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Relatives of the victims of the Ethiopian Airlines crash. Photo: Tony Karumba/AFP/Getty Images

The investigation into March's fatal Ethiopian Airlines crash — which helped lead to a worldwide grounding of the Boeing 737 MAX aircraft — has reached the preliminary conclusion that a "suspect flight-control feature automatically activated before the plane nose-dived into the ground," the WSJ reports.

The big picture: The preliminary investigation into the fatal Boeing 737 MAX crash near Jakarta, Indonesia in October also focused on the same automated system, known as MCAS, which may have been triggered by erroneous readings from a sensor mounted on the plane's nose.

Boeing installed this software in response to design changes that made the plane susceptible to a high speed stall in rare circumstances, and it's meant to push the plane's nose down to avoid such an occurrence.

Context:

  • But this system gets its input from just a single angle of attack sensor mounted near the nose of the aircraft, making it susceptible to erroneous readings from that sensor.
  • In addition, Boeing is under scrutiny for not informing pilots about the existence and workings of the MCAS system until the Lion Air crash in Indonesia.
  • Boeing is working on software fixes to improve the MCAS system's reliability, but it's unclear when regulators in the U.S. and abroad may clear the plane for takeoff again.

The 737 MAX is a cash cow for Boeing, having sold at least 5,000 aircraft-to-date. This makes the future of the plane integral to the company's financial health.

The FAA, Department of Transportation, Justice Department and others are all investigating different aspects of the 737 MAX crashes and certification process.

Go deeper: Everything else you need to know about the Boeing 737 MAX crashes

Go deeper

Updated 9 hours ago - Politics & Policy

Coronavirus dashboard

Illustration: Eniola Odetunde/Axios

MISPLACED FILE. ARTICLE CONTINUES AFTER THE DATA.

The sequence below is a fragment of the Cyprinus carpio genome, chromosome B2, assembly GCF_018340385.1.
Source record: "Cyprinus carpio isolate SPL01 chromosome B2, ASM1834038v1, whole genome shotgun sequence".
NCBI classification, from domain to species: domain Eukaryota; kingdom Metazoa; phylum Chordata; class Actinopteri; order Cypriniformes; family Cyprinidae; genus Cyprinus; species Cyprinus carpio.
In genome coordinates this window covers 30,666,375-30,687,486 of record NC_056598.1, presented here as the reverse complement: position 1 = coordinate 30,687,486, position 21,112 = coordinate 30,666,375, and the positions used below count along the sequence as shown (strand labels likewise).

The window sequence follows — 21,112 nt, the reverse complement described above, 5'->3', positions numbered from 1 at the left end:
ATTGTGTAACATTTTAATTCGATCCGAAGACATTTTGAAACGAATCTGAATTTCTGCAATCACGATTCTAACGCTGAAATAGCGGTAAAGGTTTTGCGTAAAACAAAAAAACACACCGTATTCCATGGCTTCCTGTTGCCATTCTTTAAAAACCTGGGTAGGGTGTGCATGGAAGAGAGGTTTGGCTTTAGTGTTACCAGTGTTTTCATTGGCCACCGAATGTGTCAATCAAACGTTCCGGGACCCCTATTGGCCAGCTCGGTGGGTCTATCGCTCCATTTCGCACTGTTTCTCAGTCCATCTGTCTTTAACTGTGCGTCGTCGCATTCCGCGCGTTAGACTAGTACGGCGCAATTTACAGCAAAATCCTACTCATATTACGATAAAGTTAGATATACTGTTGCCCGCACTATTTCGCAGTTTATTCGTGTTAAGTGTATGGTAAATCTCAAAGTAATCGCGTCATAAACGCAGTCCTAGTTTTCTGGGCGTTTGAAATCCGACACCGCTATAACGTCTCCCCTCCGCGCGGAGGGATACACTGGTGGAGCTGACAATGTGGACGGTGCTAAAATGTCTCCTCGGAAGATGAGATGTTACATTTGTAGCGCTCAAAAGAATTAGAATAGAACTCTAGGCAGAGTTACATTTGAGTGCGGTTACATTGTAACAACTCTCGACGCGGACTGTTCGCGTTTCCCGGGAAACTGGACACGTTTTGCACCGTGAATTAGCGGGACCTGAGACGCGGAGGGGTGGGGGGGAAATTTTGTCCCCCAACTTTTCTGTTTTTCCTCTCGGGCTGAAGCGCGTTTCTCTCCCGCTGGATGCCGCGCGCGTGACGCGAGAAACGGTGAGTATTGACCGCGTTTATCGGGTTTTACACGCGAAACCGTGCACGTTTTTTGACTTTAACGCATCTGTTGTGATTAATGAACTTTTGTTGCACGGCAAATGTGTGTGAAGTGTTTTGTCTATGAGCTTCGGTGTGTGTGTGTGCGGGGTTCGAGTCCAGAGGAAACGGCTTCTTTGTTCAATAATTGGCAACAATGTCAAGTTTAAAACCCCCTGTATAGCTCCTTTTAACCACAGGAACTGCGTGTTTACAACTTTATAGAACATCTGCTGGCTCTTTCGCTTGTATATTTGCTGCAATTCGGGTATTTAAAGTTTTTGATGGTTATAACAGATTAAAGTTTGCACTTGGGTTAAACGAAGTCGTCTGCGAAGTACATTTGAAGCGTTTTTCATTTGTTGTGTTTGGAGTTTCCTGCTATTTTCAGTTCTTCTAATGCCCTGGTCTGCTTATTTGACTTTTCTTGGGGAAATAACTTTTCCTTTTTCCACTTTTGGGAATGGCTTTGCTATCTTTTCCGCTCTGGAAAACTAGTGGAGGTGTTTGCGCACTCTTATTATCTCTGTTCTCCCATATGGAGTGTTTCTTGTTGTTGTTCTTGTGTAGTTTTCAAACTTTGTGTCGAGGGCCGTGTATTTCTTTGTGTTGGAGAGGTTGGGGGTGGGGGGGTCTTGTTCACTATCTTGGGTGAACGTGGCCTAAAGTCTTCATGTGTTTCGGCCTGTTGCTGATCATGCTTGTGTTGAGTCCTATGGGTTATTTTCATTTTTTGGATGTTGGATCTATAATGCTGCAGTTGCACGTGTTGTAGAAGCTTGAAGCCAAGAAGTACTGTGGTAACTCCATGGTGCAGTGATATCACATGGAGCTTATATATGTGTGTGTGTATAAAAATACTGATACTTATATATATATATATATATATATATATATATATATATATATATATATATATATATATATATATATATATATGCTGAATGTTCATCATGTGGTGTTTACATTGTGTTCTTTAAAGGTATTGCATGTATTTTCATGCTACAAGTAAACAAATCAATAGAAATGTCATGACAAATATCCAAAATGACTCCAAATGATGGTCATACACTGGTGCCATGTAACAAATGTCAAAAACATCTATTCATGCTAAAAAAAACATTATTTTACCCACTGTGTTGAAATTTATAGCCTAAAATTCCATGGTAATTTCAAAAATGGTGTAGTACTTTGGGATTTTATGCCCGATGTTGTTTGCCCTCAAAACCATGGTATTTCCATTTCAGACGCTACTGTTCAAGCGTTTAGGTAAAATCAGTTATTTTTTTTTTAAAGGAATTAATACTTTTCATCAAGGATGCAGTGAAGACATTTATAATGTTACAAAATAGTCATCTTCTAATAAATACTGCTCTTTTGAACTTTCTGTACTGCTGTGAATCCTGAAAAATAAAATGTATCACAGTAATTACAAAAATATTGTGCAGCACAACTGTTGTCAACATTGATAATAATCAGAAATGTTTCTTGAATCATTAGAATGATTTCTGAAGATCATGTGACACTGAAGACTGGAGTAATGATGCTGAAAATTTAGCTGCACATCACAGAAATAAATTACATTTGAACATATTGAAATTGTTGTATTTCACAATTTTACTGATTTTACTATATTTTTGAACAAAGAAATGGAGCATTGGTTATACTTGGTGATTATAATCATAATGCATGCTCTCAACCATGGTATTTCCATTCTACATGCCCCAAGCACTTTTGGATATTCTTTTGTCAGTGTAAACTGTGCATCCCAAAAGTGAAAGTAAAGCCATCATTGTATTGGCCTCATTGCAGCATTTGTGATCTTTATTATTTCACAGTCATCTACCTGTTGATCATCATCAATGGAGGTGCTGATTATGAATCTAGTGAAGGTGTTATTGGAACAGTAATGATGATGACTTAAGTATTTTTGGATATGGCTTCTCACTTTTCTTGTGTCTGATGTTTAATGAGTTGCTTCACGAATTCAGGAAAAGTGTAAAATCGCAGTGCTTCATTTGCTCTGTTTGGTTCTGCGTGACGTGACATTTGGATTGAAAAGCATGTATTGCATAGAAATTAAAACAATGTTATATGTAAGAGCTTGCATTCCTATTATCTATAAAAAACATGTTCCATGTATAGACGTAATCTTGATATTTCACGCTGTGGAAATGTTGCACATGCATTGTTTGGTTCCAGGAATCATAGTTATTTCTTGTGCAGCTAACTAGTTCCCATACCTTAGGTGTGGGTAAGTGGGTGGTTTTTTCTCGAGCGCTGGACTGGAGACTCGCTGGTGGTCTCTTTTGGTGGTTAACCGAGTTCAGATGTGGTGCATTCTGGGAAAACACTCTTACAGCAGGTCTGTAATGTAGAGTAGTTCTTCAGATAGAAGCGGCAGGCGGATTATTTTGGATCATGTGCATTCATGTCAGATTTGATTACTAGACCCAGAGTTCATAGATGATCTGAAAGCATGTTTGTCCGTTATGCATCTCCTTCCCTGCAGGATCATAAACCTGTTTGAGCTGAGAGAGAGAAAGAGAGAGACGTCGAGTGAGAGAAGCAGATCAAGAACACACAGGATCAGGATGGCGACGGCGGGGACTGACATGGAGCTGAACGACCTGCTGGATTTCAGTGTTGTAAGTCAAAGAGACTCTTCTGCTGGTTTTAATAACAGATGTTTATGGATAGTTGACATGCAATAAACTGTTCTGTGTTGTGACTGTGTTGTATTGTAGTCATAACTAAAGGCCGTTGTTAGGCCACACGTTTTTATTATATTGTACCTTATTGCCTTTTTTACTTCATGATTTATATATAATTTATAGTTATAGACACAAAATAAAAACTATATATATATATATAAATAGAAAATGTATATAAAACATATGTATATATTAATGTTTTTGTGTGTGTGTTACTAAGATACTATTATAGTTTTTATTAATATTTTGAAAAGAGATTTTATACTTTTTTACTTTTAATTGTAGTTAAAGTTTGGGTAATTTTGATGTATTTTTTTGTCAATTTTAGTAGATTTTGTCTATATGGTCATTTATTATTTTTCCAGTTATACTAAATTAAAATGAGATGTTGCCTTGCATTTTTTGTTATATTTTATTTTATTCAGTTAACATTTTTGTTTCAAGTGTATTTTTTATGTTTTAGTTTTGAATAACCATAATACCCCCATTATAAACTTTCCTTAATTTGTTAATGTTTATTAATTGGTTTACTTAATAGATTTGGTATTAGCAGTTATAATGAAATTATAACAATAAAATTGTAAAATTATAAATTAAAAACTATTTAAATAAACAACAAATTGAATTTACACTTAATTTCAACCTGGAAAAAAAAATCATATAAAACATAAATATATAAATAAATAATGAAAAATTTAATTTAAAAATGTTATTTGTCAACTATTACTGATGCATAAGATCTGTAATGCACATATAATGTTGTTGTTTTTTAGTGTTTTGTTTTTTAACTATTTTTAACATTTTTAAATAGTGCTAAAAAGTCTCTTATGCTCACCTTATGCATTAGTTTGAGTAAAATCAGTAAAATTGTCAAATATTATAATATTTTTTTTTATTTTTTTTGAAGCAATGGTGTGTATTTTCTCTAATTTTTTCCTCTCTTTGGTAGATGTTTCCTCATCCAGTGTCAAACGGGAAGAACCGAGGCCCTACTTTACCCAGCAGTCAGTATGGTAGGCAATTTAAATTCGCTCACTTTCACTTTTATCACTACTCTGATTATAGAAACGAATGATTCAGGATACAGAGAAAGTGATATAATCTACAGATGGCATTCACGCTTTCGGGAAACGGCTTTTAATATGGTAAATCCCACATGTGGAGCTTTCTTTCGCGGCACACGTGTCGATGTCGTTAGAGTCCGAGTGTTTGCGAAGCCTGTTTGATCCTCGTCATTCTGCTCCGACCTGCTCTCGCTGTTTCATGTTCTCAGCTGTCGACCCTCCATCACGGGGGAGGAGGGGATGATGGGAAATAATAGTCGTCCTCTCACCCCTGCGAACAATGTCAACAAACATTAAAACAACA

1. Health: Most vulnerable Americans aren't getting enough vaccine information — Fauci says Trump administration's lack of facts on COVID "very likely" cost lives.
  2. Politics: Biden unveils "wartime" COVID strategyBiden's COVID-19 bubble.
  3. Vaccine: Florida requiring proof of residency to get vaccine — CDC extends interval between vaccine doses for exceptional cases.
  4. World: Hong Kong to put tens of thousands on lockdown as cases surge.
  5. Sports: 2021 Tokyo Olympics hang in the balance.
  6. 🎧 Podcast: Carbon Health's CEO on unsticking the vaccine bottleneck.

Trump impeachment trial to start week of Feb. 8, Schumer says

Senate Majority Leader Chuck Schumer. Photo: The Washington Post via Getty

The Senate will begin former President Trump's impeachment trial the week of Feb. 8, Majority Leader Chuck Schumer announced Friday on the Senate floor.

The state of play: Schumer announced the schedule after reaching an agreement with Republicans. The House will transmit the article of impeachment against the former president late Monday.

10 hours ago - Health

CDC extends interval between COVID vaccine doses for exceptional cases

Photo: Joseph Prezioso/AFP via Getty

Patients can space out the two doses of the coronavirus vaccine by up to six weeks if it’s "not feasible" to follow the shorter recommended window, according to updated guidance from the Centers for Disease and Control and Prevention.

Driving the news: With the prospect of vaccine shortages and a low likelihood that supply will expand before April, the latest changes could provide a path to vaccinate more Americans — a top priority for President Biden.